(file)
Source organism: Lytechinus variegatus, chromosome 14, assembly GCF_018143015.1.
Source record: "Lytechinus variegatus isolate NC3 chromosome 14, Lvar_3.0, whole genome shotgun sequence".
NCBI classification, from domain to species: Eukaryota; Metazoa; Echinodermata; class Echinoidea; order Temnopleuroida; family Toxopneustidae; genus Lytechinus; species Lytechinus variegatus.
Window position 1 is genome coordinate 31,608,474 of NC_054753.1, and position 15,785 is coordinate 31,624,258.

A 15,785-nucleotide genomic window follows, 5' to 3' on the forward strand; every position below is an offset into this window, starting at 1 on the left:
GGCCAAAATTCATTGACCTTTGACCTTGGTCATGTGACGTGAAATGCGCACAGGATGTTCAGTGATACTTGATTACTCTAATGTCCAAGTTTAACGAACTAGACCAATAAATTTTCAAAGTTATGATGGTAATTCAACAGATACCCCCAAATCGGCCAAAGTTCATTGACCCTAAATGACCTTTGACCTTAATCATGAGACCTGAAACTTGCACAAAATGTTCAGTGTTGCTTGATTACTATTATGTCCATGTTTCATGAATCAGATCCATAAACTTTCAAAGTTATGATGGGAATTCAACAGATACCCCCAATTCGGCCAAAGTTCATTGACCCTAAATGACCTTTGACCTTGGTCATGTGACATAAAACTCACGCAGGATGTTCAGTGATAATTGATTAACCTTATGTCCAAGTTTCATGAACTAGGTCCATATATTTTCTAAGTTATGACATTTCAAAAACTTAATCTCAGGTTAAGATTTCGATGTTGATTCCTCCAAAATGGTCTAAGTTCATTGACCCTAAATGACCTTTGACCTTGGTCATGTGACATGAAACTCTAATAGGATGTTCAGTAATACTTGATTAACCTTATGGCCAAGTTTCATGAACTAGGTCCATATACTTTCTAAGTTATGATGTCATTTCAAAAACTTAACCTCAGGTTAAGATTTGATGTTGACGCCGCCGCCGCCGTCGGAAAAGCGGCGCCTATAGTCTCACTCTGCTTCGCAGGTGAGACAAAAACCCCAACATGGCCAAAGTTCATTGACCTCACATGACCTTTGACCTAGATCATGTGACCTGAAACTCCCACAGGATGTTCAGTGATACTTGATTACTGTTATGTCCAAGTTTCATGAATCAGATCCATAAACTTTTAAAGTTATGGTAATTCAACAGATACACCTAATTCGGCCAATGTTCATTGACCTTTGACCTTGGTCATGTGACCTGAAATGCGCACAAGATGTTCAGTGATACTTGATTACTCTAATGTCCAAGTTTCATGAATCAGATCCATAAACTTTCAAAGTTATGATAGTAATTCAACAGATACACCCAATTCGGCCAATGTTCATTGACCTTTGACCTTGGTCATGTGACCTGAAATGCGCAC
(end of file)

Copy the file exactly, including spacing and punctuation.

Source organism: Lytechinus variegatus, chromosome 14, assembly GCF_018143015.1.
Source record: "Lytechinus variegatus isolate NC3 chromosome 14, Lvar_3.0, whole genome shotgun sequence".
NCBI classification, from domain to species: Eukaryota; Metazoa; Echinodermata; class Echinoidea; order Temnopleuroida; family Toxopneustidae; genus Lytechinus; species Lytechinus variegatus.
Window position 1 is genome coordinate 31,608,474 of NC_054753.1, and position 15,785 is coordinate 31,624,258.

A 15,785-nucleotide genomic window follows, 5' to 3' on the forward strand; every position below is an offset into this window, starting at 1 on the left:
GGCCAAAATTCATTGACCTTTGACCTTGGTCATGTGACGTGAAATGCGCACAGGATGTTCAGTGATACTTGATTACTCTAATGTCCAAGTTTAACGAACTAGACCAATAAATTTTCAAAGTTATGATGGTAATTCAACAGATACCCCCAAATCGGCCAAAGTTCATTGACCCTAAATGACCTTTGACCTTAATCATGAGACCTGAAACTTGCACAAAATGTTCAGTGTTGCTTGATTACTATTATGTCCATGTTTCATGAATCAGATCCATAAACTTTCAAAGTTATGATGGGAATTCAACAGATACCCCCAATTCGGCCAAAGTTCATTGACCCTAAATGACCTTTGACCTTGGTCATGTGACATAAAACTCACGCAGGATGTTCAGTGATAATTGATTAACCTTATGTCCAAGTTTCATGAACTAGGTCCATATATTTTCTAAGTTATGACATTTCAAAAACTTAATCTCAGGTTAAGATTTCGATGTTGATTCCTCCAAAATGGTCTAAGTTCATTGACCCTAAATGACCTTTGACCTTGGTCATGTGACATGAAACTCTAATAGGATGTTCAGTAATACTTGATTAACCTTATGGCCAAGTTTCATGAACTAGGTCCATATACTTTCTAAGTTATGATGTCATTTCAAAAACTTAACCTCAGGTTAAGATTTGATGTTGACGCCGCCGCCGCCGTCGGAAAAGCGGCGCCTATAGTCTCACTCTGCTTCGCAGGTGAGACAAAAACCCCAACATGGCCAAAGTTCATTGACCTCACATGACCTTTGACCTAGATCATGTGACCTGAAACTCCCACAGGATGTTCAGTGATACTTGATTACTGTTATGTCCAAGTTTCATGAATCAGATCCATAAACTTTTAAAGTTATGGTAATTCAACAGATACACCTAATTCGGCCAATGTTCATTGACCTTTGACCTTGGTCATGTGACCTGAAATGCGCACAAGATGTTCAGTGATACTTGATTACTCTAATGTCCAAGTTTCATGAATCAGATCCATAAACTTTCAAAGTTATGATAGTAATTCAACAGATACACCCAATTCGGCCAATGTTCATTGACCTTTGACCTTGGTCATGTGACCTGAAATGCGCAC